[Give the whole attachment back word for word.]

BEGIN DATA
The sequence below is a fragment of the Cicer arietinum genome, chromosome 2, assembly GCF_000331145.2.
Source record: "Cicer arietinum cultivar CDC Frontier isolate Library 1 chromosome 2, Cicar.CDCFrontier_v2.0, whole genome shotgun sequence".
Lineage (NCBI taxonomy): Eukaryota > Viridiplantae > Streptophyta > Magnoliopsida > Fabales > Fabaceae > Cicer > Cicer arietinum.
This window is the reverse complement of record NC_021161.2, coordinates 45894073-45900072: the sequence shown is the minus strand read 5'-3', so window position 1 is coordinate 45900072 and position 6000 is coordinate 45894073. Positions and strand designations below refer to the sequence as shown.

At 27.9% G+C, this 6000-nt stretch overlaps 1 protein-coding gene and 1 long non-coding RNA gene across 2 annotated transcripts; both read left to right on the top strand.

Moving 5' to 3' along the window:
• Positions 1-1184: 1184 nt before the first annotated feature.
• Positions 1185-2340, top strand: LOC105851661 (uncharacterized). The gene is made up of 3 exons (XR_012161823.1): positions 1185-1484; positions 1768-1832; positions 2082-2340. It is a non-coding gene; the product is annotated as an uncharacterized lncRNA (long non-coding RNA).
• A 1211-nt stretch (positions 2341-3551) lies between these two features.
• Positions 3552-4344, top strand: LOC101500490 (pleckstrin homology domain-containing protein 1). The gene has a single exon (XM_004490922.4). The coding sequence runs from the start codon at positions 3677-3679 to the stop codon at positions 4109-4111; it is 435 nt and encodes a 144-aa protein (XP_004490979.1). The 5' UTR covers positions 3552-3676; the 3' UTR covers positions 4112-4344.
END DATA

The sequence below is a fragment of the Cicer arietinum genome, chromosome 2, assembly GCF_000331145.2.
Source record: "Cicer arietinum cultivar CDC Frontier isolate Library 1 chromosome 2, Cicar.CDCFrontier_v2.0, whole genome shotgun sequence".
Lineage (NCBI taxonomy): Eukaryota > Viridiplantae > Streptophyta > Magnoliopsida > Fabales > Fabaceae > Cicer > Cicer arietinum.
This window is the reverse complement of record NC_021161.2, coordinates 45894073-45900072: the sequence shown is the minus strand read 5'-3', so window position 1 is coordinate 45900072 and position 6000 is coordinate 45894073. Positions and strand designations below refer to the sequence as shown.

At 27.9% G+C, this 6000-nt stretch overlaps 1 protein-coding gene and 1 long non-coding RNA gene across 2 annotated transcripts; both read left to right on the top strand.

Moving 5' to 3' along the window:
• Positions 1-1184: 1184 nt before the first annotated feature.
• Positions 1185-2340, top strand: LOC105851661 (uncharacterized). The gene is made up of 3 exons (XR_012161823.1): positions 1185-1484; positions 1768-1832; positions 2082-2340. It is a non-coding gene; the product is annotated as an uncharacterized lncRNA (long non-coding RNA).
• A 1211-nt stretch (positions 2341-3551) lies between these two features.
• Positions 3552-4344, top strand: LOC101500490 (pleckstrin homology domain-containing protein 1). The gene has a single exon (XM_004490922.4). The coding sequence runs from the start codon at positions 3677-3679 to the stop codon at positions 4109-4111; it is 435 nt and encodes a 144-aa protein (XP_004490979.1). The 5' UTR covers positions 3552-3676; the 3' UTR covers positions 4112-4344.